Past Televised Total Eclipses Of The Sun

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This topic contains 1 reply, has 2 voices, and was last updated by  Bill Recto 10 months, 1 week ago.

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    With this Monday (August 21st, 2017) being the so-called “Great American Total Solar Eclipse” (since the path of totality will move across the “Lower 48” from the Pacific to the Atlantic), I decided to look back at TV coverage of past total solar eclipses.

    What may have been the first (or at worst, one of the first) attempts to broadcast a solar eclipse on TV was on Saturday, July 20th, 1963. As far as I know, only one network carried coverage, which wasn’t even live. CBS sent a plane with a camera, a tape machine, and correspondent Douglas Edwards to record the eclipse over Canada, and once the plane landed, the tape was fed to New York and the network, where it aired from 6:30 to 7 P.M. EDT. I think this was the only network coverage of the 1963 eclipse.

    Here in Boston, there were two local telecasts of that eclipse. One was done by WBZ-4, which had a camera atop their studio building in the Brighton section of Boston, doing three updates of five minutes each at 4:55, 5:45, and 6:30 P.M. (the first two interrupted regular programs; the third update delayed the start of the station’s local news).

    WNAC-7 did something a bit more elaborate. They aired a full hour from 5:30-6:30 P.M., featuring not only shots from a camera located atop their studios in Boston’s Kenmore Square, but also from Bangor, Maine (which was in the path of “totality”). I suspect that either a Bangor TV station and/or WNAC’s then sister station WOR-9 New York assisted ‘NAC with the coverage.

    On March 7th, 1970, a total eclipse moved up the U.S. East Coast. That day, all three networks of the era carried it live, with NBC on the air from 12 Noon to 1:30 P.M. EST; ABC and CBS each being on from 1 to 2 P.M. EST.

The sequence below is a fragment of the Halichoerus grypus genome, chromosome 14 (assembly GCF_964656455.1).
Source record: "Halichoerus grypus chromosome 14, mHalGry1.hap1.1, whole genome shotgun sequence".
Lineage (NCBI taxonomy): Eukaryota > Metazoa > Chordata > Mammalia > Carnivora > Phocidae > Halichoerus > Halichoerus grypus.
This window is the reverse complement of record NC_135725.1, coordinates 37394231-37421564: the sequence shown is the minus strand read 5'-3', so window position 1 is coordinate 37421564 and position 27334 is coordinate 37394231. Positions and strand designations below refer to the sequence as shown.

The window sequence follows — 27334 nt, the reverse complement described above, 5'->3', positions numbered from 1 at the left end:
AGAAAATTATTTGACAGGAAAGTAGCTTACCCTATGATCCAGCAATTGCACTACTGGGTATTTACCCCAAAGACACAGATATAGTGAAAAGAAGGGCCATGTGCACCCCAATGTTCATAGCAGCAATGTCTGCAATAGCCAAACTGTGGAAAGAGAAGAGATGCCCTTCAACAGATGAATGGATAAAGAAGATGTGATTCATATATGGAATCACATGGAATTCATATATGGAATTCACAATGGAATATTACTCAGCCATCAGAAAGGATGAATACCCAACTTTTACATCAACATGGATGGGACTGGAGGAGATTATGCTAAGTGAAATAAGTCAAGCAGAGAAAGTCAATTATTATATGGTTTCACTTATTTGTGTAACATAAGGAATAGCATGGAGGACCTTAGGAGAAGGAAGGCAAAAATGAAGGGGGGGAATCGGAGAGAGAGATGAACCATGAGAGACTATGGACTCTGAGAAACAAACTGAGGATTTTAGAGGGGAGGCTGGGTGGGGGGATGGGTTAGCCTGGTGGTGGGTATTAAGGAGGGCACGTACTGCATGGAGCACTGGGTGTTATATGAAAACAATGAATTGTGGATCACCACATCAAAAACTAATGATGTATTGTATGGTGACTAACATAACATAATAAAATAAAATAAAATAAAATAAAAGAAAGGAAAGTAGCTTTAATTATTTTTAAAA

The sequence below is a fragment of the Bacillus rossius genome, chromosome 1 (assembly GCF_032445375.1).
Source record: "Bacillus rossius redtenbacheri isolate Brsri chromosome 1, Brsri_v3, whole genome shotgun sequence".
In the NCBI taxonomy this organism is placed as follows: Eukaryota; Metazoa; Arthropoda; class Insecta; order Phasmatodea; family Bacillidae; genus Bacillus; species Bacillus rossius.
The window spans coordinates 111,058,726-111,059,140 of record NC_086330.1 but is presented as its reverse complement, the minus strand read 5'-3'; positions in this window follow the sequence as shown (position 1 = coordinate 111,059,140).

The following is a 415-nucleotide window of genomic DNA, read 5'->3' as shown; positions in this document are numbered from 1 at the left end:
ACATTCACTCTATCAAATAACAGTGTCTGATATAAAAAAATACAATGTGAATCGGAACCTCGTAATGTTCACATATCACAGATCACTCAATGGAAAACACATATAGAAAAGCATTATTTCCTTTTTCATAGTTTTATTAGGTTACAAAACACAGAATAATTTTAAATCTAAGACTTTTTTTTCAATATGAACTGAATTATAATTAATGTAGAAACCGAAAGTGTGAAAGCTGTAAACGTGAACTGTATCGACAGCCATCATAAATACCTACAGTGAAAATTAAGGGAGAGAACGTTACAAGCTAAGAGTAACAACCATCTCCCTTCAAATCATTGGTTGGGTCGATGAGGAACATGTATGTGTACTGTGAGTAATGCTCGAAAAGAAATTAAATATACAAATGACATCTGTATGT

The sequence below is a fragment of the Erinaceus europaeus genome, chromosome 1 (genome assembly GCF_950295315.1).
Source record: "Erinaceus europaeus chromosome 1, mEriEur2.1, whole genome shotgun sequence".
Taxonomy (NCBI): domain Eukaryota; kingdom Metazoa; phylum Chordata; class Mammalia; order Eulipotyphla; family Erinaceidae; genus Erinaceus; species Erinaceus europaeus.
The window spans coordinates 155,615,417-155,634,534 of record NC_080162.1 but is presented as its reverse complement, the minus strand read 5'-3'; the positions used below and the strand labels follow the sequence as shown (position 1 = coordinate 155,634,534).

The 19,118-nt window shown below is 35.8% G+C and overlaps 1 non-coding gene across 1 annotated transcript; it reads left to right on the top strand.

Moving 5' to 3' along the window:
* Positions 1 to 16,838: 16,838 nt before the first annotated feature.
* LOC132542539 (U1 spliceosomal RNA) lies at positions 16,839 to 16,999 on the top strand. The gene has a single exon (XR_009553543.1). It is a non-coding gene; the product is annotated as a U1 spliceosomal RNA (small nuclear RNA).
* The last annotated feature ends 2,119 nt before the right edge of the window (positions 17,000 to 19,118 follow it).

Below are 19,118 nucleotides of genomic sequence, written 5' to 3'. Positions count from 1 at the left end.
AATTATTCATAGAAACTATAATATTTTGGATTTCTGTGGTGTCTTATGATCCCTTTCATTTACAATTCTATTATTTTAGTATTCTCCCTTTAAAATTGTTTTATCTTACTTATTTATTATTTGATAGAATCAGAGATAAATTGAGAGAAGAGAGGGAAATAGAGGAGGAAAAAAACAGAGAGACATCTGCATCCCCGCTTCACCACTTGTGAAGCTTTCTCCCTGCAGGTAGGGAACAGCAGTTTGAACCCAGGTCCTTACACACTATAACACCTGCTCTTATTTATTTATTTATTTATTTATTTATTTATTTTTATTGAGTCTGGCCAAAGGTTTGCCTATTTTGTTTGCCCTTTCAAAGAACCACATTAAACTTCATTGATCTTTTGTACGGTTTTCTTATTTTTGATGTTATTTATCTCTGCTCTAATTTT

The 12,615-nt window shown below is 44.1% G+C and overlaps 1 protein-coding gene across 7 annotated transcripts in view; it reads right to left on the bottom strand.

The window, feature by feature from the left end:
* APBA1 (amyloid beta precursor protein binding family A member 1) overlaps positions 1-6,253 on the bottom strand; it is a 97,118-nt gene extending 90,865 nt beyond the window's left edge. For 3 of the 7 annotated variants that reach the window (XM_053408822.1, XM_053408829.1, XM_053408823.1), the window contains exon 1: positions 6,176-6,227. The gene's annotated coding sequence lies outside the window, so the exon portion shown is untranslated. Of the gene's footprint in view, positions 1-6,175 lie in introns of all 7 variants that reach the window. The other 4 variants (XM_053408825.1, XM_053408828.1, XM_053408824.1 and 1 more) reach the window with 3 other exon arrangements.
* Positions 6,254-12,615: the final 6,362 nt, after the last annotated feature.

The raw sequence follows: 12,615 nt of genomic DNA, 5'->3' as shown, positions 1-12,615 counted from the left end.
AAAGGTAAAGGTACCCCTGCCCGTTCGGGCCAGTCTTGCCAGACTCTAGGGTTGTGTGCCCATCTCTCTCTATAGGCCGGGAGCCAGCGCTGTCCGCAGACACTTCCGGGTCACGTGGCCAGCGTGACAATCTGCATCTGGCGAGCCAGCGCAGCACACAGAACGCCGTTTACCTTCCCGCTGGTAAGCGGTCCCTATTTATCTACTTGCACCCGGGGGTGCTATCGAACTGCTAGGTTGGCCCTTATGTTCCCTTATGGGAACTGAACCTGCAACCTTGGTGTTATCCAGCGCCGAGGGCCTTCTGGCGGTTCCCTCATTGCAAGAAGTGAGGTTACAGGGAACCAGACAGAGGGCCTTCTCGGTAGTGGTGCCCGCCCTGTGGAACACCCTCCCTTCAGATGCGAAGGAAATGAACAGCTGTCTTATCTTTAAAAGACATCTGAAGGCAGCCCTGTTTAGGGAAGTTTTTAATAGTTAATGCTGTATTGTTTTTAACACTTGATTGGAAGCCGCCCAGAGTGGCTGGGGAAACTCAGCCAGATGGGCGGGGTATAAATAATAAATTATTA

The CBS telecast can be found on You Tube, below are links to the six parts:

    1-1:10 P.M. EST: .

    1:10-1:20 P.M. EST: .

    1:20-1:30 P.M. EST: .

    1:30-1:40 P.M. EST: .

    1:40-1:50 P.M. EST: .

    1:50-1:59 P.M. EST: .

    Interestingly enough, Walter Cronkite was not in the anchor chair that day for CBS; Charles Kuralt had been taken “off the road” long enough to host it.

    On February 26th, 1979, the most recent (until this coming week) total solar eclipse took place with totality over the Pacific Northwest and Central Canada. ABC scheduled a half-hour special from 11 to 11:30 A.M. EST, while NBC scheduled twenty minutes of live coverage from 11:10 to 11:30 A.M. Eastern time. I don’t think CBS had scheduled any special coverage but wound yup (if my memory serves me correct) with about fifteen minutes of coverage.

    Portions of ABC’s coverage of the 1979 eclipse: .

    Frank Reynolds, one of three tri-anchors of the network’s evening newscast at the time, was anchorman of the ABC special.

    Canada’s CBC aired a special (presumably from 11 to 11:37 A.m. EST; co-anchored by Bill Guest and Robert Vallentyne from Winnipeg): .

    Source for historical TV listings of past eclipse coverage on the U.S. networks and local Boston television: Vintage issues of the Boston Globe.


    Bill Recto

    Well wow Frank Reynolds managed to get this prediction right though via what Nasa said at the time on the ABC News coverage of the 1979 eclipse.

    But this Monday some of you may get local coverage of the Eclipse due to the fact that Oregon to South Carolina are places that happen to get 100% total eclipse.

    But for areas outside of the path we will get network coverage of the eclipse and various Youtube shows specifically on astronomy will get wall-to-wall coverage of the eclipse.

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